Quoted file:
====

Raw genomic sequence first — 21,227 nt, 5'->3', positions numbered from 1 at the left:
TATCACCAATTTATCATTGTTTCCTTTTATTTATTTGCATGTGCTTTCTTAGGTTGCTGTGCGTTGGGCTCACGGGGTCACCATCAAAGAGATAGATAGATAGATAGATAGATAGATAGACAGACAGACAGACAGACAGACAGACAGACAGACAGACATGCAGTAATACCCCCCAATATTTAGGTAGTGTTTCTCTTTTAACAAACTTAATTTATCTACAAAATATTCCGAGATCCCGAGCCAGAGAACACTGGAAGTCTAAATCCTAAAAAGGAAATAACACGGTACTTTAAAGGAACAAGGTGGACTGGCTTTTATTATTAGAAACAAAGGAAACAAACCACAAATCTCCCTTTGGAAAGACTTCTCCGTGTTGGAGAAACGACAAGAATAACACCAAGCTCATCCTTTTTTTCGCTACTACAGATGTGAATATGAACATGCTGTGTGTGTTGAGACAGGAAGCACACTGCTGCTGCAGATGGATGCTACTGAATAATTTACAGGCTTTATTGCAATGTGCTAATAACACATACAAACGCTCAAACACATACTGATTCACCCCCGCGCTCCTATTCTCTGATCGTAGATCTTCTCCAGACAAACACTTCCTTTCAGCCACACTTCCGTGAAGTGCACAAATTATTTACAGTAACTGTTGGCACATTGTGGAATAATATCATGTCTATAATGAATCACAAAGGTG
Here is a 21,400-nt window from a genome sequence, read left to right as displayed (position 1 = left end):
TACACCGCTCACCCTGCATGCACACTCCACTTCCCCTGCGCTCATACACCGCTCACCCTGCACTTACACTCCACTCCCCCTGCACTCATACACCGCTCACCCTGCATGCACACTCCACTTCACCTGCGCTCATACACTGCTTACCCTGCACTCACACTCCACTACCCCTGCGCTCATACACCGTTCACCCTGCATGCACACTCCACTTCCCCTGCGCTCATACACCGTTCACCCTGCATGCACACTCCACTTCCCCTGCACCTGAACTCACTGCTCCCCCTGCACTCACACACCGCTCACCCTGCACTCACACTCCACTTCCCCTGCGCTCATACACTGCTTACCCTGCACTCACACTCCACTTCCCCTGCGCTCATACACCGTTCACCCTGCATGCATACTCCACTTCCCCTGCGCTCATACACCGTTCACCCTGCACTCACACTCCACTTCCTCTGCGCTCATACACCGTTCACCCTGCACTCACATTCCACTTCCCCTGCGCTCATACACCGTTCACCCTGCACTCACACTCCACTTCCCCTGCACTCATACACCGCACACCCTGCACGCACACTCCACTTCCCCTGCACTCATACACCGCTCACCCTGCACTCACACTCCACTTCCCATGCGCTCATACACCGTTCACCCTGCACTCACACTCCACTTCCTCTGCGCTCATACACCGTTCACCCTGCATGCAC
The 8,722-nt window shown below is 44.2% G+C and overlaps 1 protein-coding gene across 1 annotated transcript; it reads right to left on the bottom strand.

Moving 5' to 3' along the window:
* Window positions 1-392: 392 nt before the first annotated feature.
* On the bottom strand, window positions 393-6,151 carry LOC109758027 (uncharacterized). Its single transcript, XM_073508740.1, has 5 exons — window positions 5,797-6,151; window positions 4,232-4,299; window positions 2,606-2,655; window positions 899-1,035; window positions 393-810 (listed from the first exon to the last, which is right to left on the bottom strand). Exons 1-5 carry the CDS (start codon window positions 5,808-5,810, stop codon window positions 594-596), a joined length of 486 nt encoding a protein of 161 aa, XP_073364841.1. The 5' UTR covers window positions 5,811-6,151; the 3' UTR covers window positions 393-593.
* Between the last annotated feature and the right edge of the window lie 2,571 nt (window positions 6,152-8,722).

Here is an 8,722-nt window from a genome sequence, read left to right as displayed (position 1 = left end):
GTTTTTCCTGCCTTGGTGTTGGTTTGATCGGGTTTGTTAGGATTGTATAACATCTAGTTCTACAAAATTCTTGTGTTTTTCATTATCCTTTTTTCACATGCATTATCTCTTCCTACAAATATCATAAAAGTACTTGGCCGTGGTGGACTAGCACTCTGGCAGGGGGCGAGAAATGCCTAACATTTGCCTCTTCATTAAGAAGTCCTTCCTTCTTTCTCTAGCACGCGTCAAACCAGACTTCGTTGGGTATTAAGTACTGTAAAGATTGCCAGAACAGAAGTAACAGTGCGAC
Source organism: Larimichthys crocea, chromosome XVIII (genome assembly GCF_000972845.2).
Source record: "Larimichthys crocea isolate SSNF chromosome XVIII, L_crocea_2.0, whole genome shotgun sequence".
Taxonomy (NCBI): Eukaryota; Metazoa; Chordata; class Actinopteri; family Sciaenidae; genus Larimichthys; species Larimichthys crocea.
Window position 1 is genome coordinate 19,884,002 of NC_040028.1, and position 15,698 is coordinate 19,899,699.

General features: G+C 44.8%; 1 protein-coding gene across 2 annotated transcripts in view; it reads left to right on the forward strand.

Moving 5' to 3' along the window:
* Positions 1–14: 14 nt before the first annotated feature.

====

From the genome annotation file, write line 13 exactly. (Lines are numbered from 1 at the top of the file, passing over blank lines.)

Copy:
Source record: "Larimichthys crocea isolate SSNF chromosome XVIII, L_crocea_2.0, whole genome shotgun sequence".